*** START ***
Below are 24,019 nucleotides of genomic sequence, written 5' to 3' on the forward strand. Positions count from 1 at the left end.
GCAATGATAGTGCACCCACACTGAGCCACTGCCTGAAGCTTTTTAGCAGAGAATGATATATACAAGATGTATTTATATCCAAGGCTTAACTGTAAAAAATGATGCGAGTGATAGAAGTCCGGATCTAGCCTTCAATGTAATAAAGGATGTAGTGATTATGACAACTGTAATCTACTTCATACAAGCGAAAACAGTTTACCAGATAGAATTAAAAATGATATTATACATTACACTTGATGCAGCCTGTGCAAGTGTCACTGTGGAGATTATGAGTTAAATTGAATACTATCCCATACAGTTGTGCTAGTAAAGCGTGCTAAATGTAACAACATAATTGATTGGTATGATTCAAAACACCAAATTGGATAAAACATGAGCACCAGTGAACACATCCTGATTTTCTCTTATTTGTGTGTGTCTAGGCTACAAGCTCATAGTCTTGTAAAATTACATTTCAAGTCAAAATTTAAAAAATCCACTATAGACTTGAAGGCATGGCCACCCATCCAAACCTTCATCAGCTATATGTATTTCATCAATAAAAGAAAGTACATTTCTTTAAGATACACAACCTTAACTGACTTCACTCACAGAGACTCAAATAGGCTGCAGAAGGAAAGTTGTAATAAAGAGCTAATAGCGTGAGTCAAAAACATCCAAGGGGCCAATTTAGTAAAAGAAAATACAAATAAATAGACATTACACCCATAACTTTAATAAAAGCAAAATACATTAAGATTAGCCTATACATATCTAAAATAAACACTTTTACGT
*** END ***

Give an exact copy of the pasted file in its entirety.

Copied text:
Below are 24,019 nucleotides of genomic sequence, written 5' to 3' on the forward strand. Positions count from 1 at the left end.
GCAATGATAGTGCACCCACACTGAGCCACTGCCTGAAGCTTTTTAGCAGAGAATGATATATACAAGATGTATTTATATCCAAGGCTTAACTGTAAAAAATGATGCGAGTGATAGAAGTCCGGATCTAGCCTTCAATGTAATAAAGGATGTAGTGATTATGACAACTGTAATCTACTTCATACAAGCGAAAACAGTTTACCAGATAGAATTAAAAATGATATTATACATTACACTTGATGCAGCCTGTGCAAGTGTCACTGTGGAGATTATGAGTTAAATTGAATACTATCCCATACAGTTGTGCTAGTAAAGCGTGCTAAATGTAACAACATAATTGATTGGTATGATTCAAAACACCAAATTGGATAAAACATGAGCACCAGTGAACACATCCTGATTTTCTCTTATTTGTGTGTGTCTAGGCTACAAGCTCATAGTCTTGTAAAATTACATTTCAAGTCAAAATTTAAAAAATCCACTATAGACTTGAAGGCATGGCCACCCATCCAAACCTTCATCAGCTATATGTATTTCATCAATAAAAGAAAGTACATTTCTTTAAGATACACAACCTTAACTGACTTCACTCACAGAGACTCAAATAGGCTGCAGAAGGAAAGTTGTAATAAAGAGCTAATAGCGTGAGTCAAAAACATCCAAGGGGCCAATTTAGTAAAAGAAAATACAAATAAATAGACATTACACCCATAACTTTAATAAAAGCAAAATACATTAAGATTAGCCTATACATATCTAAAATAAACACTTTTACGT